Polyethylene Glycol 400 Enhances the Bioavailability of a BCS Class III Drug (Ranitidine) in Male Subjects but Not Females
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The aim of this study was to investigate the effects of different doses of polyethylene glycol 400 (PEG 400) on the bioavailability of ranitidine in male and female subjects.
Ranitidine (150 mg) was dissolved in 150 ml water with 0 (control), 0.5, 0.75, 1, 1.25 or 1.5 g PEG 400 and administered to 12 healthy human volunteers (six males and six females) in a randomized order. The cumulative amount of ranitidine and its metabolites excreted in urine over 24 h was determined for each treatment using a validated HPLC method.
In the male volunteers, the mean cumulative amount of ranitidine excreted in the presence of 0, 0.5, 0.75, 1, 1.25 and 1.5 g PEG 400 were 35, 47, 57, 52, 50 and 37 mg respectively. These correspond to increases in bioavailability of 34%, 63%, 49%, 43% and 6% over the control treatment. In the female subjects, the mean cumulative quantity of ranitidine excretion in the absence and presence of increasing amounts of PEG 400 were 38, 29, 35, 33, 33 and 33 mg, corresponding to decreases in bioavailability of 24%, 8%, 13%, 13% and 13% compared to the control. The metabolite excretion profiles followed a similar trend to the parent drug at all concentrations of PEG 400.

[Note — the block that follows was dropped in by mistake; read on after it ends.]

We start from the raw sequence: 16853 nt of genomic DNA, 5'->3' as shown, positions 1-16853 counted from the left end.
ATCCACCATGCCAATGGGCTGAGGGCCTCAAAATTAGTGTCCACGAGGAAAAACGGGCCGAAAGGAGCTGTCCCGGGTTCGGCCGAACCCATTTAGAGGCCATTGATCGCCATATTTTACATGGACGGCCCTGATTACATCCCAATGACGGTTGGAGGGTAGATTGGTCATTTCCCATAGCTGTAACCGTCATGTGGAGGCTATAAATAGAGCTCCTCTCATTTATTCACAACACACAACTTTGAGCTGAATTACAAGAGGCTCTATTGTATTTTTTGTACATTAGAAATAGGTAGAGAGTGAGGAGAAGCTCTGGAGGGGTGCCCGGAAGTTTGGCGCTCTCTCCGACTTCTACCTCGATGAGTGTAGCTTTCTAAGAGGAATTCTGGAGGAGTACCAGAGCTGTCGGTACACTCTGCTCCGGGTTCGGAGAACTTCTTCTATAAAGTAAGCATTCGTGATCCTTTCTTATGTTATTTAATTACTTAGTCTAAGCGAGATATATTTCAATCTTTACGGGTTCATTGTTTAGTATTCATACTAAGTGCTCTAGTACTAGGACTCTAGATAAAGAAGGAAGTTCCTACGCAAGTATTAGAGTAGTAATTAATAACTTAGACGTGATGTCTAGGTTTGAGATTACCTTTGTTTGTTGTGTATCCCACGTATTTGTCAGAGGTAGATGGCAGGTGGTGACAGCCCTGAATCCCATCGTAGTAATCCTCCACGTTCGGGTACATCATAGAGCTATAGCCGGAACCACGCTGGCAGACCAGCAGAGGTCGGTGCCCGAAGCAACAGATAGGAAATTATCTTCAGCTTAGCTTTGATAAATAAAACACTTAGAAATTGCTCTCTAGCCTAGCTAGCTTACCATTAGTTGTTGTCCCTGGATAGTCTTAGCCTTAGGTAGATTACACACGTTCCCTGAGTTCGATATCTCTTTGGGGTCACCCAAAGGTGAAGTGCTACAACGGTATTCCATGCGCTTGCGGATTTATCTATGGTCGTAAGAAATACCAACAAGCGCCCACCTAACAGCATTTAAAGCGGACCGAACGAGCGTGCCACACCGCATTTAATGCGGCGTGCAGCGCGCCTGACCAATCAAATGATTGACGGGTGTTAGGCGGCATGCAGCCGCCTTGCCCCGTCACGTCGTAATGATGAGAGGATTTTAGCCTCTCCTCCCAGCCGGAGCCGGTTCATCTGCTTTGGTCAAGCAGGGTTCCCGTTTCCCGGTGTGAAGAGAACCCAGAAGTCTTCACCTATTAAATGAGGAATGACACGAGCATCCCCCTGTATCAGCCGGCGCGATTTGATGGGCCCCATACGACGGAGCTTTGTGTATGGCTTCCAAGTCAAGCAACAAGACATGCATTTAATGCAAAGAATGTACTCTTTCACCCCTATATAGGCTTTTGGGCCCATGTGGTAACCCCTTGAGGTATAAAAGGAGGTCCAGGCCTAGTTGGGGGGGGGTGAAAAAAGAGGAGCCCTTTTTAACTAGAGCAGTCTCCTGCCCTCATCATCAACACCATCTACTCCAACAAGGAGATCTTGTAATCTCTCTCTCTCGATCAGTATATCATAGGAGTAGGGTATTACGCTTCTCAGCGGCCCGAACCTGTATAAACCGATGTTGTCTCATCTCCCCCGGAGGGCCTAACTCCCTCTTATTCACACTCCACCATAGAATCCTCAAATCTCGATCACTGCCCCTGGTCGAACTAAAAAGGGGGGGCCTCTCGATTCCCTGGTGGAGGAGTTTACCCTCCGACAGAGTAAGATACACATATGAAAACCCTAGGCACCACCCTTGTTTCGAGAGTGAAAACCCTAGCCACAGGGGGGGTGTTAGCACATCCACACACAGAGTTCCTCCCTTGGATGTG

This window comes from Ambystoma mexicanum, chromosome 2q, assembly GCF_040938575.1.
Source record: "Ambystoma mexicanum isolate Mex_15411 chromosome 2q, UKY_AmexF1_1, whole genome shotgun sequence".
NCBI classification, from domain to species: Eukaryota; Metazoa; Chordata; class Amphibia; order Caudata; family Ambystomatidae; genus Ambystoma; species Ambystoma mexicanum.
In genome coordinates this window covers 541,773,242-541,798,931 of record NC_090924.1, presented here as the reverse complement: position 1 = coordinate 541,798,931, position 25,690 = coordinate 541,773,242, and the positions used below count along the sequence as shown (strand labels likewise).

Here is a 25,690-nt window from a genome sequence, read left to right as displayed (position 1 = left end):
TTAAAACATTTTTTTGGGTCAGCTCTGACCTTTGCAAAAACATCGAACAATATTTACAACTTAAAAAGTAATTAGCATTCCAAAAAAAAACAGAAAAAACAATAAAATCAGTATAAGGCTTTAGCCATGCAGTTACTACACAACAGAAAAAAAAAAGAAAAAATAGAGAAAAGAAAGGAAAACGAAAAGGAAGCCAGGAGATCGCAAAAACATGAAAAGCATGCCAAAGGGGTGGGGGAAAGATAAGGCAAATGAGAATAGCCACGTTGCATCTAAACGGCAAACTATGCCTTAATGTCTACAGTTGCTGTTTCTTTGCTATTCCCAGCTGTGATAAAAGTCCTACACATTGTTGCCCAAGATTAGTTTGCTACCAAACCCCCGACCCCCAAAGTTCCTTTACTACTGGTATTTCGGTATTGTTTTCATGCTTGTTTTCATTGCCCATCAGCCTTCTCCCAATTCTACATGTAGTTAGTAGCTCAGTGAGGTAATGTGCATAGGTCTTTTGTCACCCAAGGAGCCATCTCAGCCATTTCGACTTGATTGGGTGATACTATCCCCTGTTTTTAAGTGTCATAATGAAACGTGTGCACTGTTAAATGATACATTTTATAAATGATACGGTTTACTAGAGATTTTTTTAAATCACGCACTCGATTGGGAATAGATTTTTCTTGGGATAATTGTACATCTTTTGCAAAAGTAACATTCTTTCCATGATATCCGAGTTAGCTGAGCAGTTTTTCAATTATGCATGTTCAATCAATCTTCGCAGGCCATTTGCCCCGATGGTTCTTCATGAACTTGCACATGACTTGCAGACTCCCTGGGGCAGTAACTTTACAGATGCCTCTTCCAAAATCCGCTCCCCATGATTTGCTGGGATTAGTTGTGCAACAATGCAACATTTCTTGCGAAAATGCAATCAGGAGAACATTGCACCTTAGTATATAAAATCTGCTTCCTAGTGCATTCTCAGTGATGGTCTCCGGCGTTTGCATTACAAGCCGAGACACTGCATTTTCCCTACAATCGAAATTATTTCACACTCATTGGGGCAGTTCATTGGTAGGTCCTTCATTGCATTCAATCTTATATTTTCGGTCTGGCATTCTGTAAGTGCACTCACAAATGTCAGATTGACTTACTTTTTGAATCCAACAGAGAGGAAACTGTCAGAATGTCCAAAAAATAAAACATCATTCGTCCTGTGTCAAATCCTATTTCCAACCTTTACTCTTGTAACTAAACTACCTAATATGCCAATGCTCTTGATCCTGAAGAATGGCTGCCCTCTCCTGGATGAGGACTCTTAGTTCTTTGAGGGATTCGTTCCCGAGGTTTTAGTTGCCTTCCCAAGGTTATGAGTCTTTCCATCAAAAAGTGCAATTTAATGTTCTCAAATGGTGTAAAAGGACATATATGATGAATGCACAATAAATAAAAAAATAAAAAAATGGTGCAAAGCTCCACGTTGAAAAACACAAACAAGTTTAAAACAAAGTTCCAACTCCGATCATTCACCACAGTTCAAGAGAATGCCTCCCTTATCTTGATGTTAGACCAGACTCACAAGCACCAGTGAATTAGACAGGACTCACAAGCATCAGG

All doses of PEG 400 enhanced the bioavailability of ranitidine in male subjects but not females, with the most pronounced effect in males noted with the 0.75 g dose of PEG 400 (63% increase in bioavailability compared to control, p < 0.05). These findings have significant implications for the use of PEG 400 in drug development and also highlight the importance of gender studies in pharmacokinetics.
KEY WORDSexcipients gastrointestinal transit gender H2 receptor antagonists oral absorption metabolism permeability solubility efflux transporters
Diane A. I Ashiru gratefully acknowledges the Medical Research Council (MRC) and GlaxoSmithKline for the award of a studentship. In addition the authors thank Dr Erin Hugger at GlaxoSmithKline for her helpful discussions and comments. Dr Roger Jee at the School of Pharmacy, University of London is also acknowledged for his help with statistical analysis and interpretation.
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